1. An S-Corp is taxed like a corporation and not like a sole proprietorship or partnership, which places the burden of self-employment taxes on the owners.
  2. For reasons beyond the scope of this guide, an LLC is not able to use the simpler “check-the-box” form for taxation, even though an LLC can be taxed as a corporation if it so chooses.
  3. Because the shareholders of the corporation are employees, they can receive more generous health insurance benefits than those who work as a sole proprietor or a partner.
  4. An S-Corp can have shareholders who are corporations, which may be beneficial if you want to involve many investors.
  5. Shareholders in an S-Corp do not have to be U.S. citizens.
  6. If you would like to create a holding company and own another company, an S-Corp is ideal because it is easy to establish sub-corporations within it.
A video on the differences between LLC vs S corp, tax benefits, which is better for you to choose.

Advantages of LLC over S corp

  1. The ability to choose who will be the owner and what percentage of ownership each member has.
  2. The ability to make tax elections on Form 8832 (c-election) and make changes to the LLC’s tax election without having to obtain shareholder approval. This can be beneficial when Congress passes a law that changes the tax rates.
  3. An LLC can have an unlimited number of members, while an S-Corp is limited to 100 shareholders under most state laws (some states allow more).
  4. The ability to distribute profits as you wish; an S-Corp must declare dividends to shareholders on par with their percentage of ownership.
  5. There are no restrictions on who may be a member in an LLC; your family members, other businesses you own, unrelated businesses, other companies and even other LLCs can all be members of your LLC.
  6. An LLC can choose who will be considered a member for purposes of collecting taxes, but an S-Corp is required to treat all shareholders equally (for tax purposes).
  7. An LLC can make contributions of appreciated assets to a member’s IRA; this is not possible with an S-Corp.
  8. An LLC is not required to pay fringe benefits to members, but an S-Corp must pay “reasonable” compensation to its owner/employees for services rendered or capital invested.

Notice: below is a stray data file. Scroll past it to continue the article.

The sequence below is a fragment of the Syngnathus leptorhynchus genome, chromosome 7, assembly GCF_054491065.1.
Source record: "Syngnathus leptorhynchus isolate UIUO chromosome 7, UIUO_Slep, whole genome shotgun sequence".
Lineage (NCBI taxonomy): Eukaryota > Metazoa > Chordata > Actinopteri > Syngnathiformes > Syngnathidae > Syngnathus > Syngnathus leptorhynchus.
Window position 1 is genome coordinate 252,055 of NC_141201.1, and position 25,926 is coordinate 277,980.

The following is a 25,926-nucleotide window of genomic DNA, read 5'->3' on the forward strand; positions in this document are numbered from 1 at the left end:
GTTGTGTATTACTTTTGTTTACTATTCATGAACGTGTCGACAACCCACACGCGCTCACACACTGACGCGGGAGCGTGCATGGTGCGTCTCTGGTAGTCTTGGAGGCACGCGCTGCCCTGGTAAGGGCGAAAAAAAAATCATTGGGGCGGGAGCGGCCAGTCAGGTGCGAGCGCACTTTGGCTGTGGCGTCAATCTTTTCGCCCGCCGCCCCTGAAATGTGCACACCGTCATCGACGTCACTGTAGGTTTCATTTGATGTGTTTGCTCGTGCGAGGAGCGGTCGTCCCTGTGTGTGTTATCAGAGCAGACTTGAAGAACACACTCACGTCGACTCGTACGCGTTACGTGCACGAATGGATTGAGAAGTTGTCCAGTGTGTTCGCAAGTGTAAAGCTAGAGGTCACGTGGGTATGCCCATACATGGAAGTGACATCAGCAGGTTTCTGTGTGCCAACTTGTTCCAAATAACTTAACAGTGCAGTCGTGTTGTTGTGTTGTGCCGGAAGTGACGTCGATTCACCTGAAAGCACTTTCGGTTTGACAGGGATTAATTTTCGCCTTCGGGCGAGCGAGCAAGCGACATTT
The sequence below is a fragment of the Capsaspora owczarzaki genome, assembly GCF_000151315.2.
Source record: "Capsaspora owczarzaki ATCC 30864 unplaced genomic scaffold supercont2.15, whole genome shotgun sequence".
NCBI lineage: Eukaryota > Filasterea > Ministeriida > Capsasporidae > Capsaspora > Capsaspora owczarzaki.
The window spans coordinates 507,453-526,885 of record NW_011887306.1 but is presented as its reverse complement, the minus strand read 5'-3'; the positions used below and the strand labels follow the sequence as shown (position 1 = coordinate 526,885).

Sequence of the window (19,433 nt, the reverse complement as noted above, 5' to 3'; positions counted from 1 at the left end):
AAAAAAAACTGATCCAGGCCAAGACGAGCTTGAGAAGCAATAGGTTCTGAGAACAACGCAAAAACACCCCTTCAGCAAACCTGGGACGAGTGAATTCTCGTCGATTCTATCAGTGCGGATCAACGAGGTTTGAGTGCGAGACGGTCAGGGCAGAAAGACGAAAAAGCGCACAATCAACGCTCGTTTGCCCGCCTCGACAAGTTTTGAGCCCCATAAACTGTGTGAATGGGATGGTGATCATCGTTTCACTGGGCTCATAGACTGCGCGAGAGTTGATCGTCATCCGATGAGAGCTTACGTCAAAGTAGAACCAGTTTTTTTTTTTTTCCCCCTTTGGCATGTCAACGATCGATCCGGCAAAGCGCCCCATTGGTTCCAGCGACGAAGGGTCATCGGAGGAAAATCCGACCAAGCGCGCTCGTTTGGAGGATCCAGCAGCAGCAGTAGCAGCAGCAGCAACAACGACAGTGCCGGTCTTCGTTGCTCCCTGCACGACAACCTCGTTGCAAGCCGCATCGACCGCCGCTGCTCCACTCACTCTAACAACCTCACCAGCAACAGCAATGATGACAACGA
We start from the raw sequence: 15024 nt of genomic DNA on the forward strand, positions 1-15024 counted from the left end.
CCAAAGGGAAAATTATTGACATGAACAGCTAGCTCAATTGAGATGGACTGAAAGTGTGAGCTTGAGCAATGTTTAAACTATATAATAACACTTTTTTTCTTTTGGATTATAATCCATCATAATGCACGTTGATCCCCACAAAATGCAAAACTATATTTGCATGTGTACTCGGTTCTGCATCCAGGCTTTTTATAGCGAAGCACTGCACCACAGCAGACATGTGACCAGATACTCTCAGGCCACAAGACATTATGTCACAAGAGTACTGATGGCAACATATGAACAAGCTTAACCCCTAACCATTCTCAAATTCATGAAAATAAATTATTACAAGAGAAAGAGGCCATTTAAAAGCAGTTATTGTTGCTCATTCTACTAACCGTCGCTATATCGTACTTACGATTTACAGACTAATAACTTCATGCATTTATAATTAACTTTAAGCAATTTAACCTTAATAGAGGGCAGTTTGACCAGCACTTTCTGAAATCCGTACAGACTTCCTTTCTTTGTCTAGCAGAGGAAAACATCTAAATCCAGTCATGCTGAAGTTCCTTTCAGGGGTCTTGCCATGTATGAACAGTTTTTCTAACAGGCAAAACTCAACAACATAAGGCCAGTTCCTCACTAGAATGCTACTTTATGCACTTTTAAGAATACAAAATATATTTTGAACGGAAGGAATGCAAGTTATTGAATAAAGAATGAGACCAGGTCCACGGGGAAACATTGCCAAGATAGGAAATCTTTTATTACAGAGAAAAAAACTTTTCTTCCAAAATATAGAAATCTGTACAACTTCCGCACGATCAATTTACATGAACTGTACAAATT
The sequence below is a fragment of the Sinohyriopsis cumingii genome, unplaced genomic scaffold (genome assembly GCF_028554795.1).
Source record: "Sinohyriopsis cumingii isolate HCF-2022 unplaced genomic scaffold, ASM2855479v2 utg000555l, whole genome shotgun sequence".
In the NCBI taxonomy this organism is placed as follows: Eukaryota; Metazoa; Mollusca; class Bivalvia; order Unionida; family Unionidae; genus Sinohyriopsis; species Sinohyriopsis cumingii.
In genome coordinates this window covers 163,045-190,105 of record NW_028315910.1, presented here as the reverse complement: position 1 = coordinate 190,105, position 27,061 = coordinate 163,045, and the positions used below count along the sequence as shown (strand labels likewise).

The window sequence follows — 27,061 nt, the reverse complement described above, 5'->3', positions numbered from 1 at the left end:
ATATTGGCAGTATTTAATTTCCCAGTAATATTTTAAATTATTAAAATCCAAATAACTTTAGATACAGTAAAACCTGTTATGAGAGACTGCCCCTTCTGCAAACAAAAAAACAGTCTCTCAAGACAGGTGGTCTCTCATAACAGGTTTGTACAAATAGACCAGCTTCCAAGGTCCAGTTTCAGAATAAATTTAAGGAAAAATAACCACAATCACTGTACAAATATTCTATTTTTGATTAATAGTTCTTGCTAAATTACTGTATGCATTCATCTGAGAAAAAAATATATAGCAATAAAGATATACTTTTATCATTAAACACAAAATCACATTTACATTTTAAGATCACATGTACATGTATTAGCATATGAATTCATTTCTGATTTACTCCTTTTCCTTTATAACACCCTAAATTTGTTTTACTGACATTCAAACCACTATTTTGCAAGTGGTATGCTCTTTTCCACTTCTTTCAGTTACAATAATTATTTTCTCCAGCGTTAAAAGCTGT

9. For certain purposes, an S-Corp is required to file a separate tax return from its owners. In contrast, an LLC does not need to file a separate tax return from its owners unless the business has elected to be taxed as a corporation or partnership.
  10. An LLC can allow for different classes of ownership interests; an S-Corp has only one class of stock.
  11. An LLC can use “check the box” to elect how it would like to be treated for tax purposes (S-Corp, C-Corp, partnership or disregarded entity); however, because an S-Corp must be a corporation and has only one option for tax treatment, it cannot “check the box.”

Disadvantages of LLC

For your business to be eligible for pass-through taxation you must follow the IRS’s rules regarding capital contributions and distributions, which determine how much of a member’s pro-rata share of income is attributed to that member. If a member fails to pay their pro-rata share of expenses, the LLC will have to take money from the capital account for that member, which can result in double taxation.

There is also a risk that a particular member might withdraw all of the funds in the company’s capital account if they are not closely monitored. An S corporation avoids this problem because all money that is contributed to the capital account will also be distributed, which allows an LLC to more easily track and limit a member’s access to company funds.

Should I pay myself a salary from my LLC?

Most entrepreneurs who take the pass-through route pay themselves a salary from their LLC. This is usually the simplest form of taxation for any business.
After all, the owner doesn’t have to pay self-employment tax and they can deduct a portion of their salary as a business expense.

However, just because it is generally simplest doesn’t mean it is always best.
Especially if you are looking to grow this business over time, there may be some other options worth considering.

For instance, should you choose to pay yourself using a dividend instead of taking a salary, you don’t have to pay the same tax rate as you would on a salary. Instead, by paying yourself with a dividend, you only need to pay the 15% tax rate for qualified dividends and long-term capital gains.

That being said, you are required to have the funds to cover the dividend, so you’ll need to take this into consideration.

Disadvantages of S Corp

A disadvantage of an S corporation is that your business will generally have double taxation unless it does one of two things: distribute all of its profits as a dividend or retain enough earnings so that it does not pay out any money to owners. In order to avoid the latter, an S corporation may need to adopt a reasonable salary for its owner(s), even if they do not intend to take that money into their own hands, which can limit how much of the business’s profits are distributed back into the company.

Another con of an S corp is the internal operating rules; there are substantial restrictions on who can be a shareholder. For example, the IRS prohibits certain types of businesses from being shareholders in an S-Corp.